By Robert Wenzel
It's not surprising that confrontation between the state and the people of Ferguson, MO, following the shooting of the unarmed 19 year old teenager, Michael Brown, pits the most raw evidence of the true nature of the state, government force, versus that segment of the United States that has, arguably, been most damaged by government policies, that is, the black community. The black community has been ground down in many cases to a type of urban primitive existence, thanks to government laws and regulations such as minimum wage laws and drug laws, and a public education.
Put any kid into a situation where the public education resembles a zoo as seen, as HL Mencken might have said, from the inside of the cages, coupled with the barring of such a kid from all entry level job positions outside of illegally selling dope, and you are bound to get a very frustrated kid. Create a community of such kids and you get to see the eruption of blind fury from time to time. Unfortunately, these frustrated government created urban primitives don't understand the nature of the oppression they face.
There will be no good result from this eruption in Ferguson. Outside of perhaps more anger and distrust of the police, nationwide, by urban primitives, they will remain outgunned and outmanned by the state. From them will perhaps come even more misdirected hate of everything beyond their own ghetto communities. "Community leaders," meaning tools that work knowingly, or unknowingly, for the state, will ultimately prevail in quelling, at the surface level, the outrage. These "leaders" will call for cosmetic changes that will put more lipstick on the government PIGS, as though cutting deals with the violent oppressor state will reduce the violence and oppression, while the union encouraged minimum wage laws, the useless compulsory public education system and drug laws, continue to grind the urban primitives down and down.
Sadly, the urban primitives, thanks to the state, have never read or even heard of Lysander Spooner, Franz Oppenheimer or Murray Rothbard. Thus, they have no guiding lights to point them to the true nature of the oppression they are facing. They lash and destroy whatever is in front of them, including private operations which have nothing to do with the oppressive state. It is a tragedy that we can witness in its most raw form in Ferguson. To paraphrase what Chris Rock once said in another context, "I don't condone what they are doing, but I understand it."
Most people reading EPJ don't come from the Urban Primitive community, so we can watch the unrest in Ferguson with detached curiosity. But I tell you what should directly concern even the readers of EPJ. It is how quickly armored military-type vehicles showed up at the scene of the unrest. Where did they come from so quickly? And who were all those police in military type fatigues?
The battle now is, as I say, between the state and government created urban primitives, but the state is growing in its power and its oppression against all of us. For now, we have more money and skills and know how to generally work around the system in a better fashion than the urban primitives, but the noose is getting tighter. From money laundering laws to coerced government-styled healthcare to politically correct BS regulations, the state is also grinding the rest of us. At some point, some among us, tragically, may feel the need to erupt against the state. I am against direct confrontation with the government, but this may not be the case with all. Ferguson teaches us how the state will respond to those who erupt. The state is heavily armed and is adding to its stockpiles of ammo (CSNews). And as witnessed by Ferguson, the state knows how to rapidly respond against eruption from the oppressed.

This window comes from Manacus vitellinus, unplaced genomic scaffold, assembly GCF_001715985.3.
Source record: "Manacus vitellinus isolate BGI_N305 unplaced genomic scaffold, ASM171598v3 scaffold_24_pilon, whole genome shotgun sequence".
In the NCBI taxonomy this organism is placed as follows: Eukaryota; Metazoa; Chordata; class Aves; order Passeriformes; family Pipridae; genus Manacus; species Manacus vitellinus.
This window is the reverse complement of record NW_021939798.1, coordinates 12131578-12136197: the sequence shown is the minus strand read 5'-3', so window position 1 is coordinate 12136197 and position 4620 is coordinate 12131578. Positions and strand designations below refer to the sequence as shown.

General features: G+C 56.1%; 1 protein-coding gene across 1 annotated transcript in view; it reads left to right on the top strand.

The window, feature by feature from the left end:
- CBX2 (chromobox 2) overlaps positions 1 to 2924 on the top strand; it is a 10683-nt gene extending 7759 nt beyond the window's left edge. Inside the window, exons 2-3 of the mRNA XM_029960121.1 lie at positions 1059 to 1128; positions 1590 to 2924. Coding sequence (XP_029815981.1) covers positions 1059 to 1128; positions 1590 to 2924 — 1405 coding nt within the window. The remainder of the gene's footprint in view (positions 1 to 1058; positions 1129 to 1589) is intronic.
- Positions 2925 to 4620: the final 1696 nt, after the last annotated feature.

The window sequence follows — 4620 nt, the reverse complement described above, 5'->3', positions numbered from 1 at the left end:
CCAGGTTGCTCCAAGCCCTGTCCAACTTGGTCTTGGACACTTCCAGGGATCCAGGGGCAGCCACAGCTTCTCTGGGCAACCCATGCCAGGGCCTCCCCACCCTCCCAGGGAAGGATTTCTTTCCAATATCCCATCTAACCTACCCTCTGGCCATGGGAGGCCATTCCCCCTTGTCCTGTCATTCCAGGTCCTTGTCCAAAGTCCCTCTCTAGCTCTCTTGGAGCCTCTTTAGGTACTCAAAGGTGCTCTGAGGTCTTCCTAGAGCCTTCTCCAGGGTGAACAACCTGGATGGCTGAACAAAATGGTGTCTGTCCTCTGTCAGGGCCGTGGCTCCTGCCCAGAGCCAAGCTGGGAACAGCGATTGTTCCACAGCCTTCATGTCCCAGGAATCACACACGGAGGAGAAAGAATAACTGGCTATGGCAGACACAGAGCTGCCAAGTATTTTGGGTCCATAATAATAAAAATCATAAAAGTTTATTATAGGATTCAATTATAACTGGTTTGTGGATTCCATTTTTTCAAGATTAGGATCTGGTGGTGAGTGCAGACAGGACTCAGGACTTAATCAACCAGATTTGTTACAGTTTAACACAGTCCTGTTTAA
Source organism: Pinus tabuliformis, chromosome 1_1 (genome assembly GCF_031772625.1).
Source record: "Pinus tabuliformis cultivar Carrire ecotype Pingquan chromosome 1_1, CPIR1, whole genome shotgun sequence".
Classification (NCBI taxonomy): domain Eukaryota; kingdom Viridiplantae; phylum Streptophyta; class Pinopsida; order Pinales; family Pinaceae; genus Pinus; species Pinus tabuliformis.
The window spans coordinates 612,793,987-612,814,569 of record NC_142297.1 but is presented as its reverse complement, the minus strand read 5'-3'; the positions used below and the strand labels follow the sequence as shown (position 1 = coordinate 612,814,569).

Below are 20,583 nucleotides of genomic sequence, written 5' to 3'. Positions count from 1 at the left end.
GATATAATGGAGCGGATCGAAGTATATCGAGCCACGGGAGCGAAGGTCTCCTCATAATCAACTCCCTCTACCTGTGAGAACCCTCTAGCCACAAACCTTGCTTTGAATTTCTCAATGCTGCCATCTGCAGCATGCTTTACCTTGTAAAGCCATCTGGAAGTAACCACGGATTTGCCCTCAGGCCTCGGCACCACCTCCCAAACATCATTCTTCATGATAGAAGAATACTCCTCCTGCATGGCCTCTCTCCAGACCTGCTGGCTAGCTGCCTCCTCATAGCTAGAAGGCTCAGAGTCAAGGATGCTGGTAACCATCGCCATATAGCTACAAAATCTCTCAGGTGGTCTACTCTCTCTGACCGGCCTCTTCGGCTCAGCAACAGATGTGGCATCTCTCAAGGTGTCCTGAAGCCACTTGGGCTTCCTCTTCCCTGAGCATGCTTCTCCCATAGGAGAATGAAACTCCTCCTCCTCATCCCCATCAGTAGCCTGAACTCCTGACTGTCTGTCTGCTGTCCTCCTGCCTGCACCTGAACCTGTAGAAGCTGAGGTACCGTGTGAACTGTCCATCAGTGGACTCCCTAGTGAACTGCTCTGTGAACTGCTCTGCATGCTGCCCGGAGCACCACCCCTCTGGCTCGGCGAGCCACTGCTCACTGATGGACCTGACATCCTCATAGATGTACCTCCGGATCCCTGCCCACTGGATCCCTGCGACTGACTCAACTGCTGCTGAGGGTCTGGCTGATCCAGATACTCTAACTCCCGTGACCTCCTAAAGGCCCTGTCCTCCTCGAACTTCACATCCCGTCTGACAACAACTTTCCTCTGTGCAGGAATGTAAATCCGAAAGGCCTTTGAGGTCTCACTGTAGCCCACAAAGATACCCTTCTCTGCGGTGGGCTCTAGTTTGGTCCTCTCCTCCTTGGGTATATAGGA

The lesson here is clear. The growth of the state must be stopped now. The shrinkage of the government must be demanded now. If there is no successful effort to stop government growth and, indeed, reverse the size of government. There will eventually be more eruptions from more sectors of society. A direct battle against the state is always difficult. And indeed, even successful revolutions may not accomplish much. Ludwig von Mises taught us about "the futility of victory" that is not based on sound principles. First, it is clear he understood the nature of the problem. He wrote :
There is no reason to idolize police power and ascribe to it omnipotence and omniscience.But, he later went on to write:
To defeat the aggressors is not enough to make peace durable. The main thing is to discard the ideology that generates war.And, I would argue not only full out war, but government violence and oppression of any kind, including the police power that Mises warned about, can only be stopped in an environment where the importance of a society based on the principles of liberty is understood.
The effort to reverse the growing state oppression must be made now with words and education, the urban primitives aren't going to be able to help us. In fact, any chance they have of moving out of their urban primitivism will be based more on the rest of us getting the state off of all our backs. And the only way that can occur in a substantive manner is if a significant percentage of the people somehow begin to understand, at least on a gut level, the nature of government and its role always and everywhere as a violent oppressor.
Robert Wenzel is Editor & Publisher of EconomicPolicyJournal.com and author of The Fed Flunks: My Speech at the New York Federal Reserve Bank.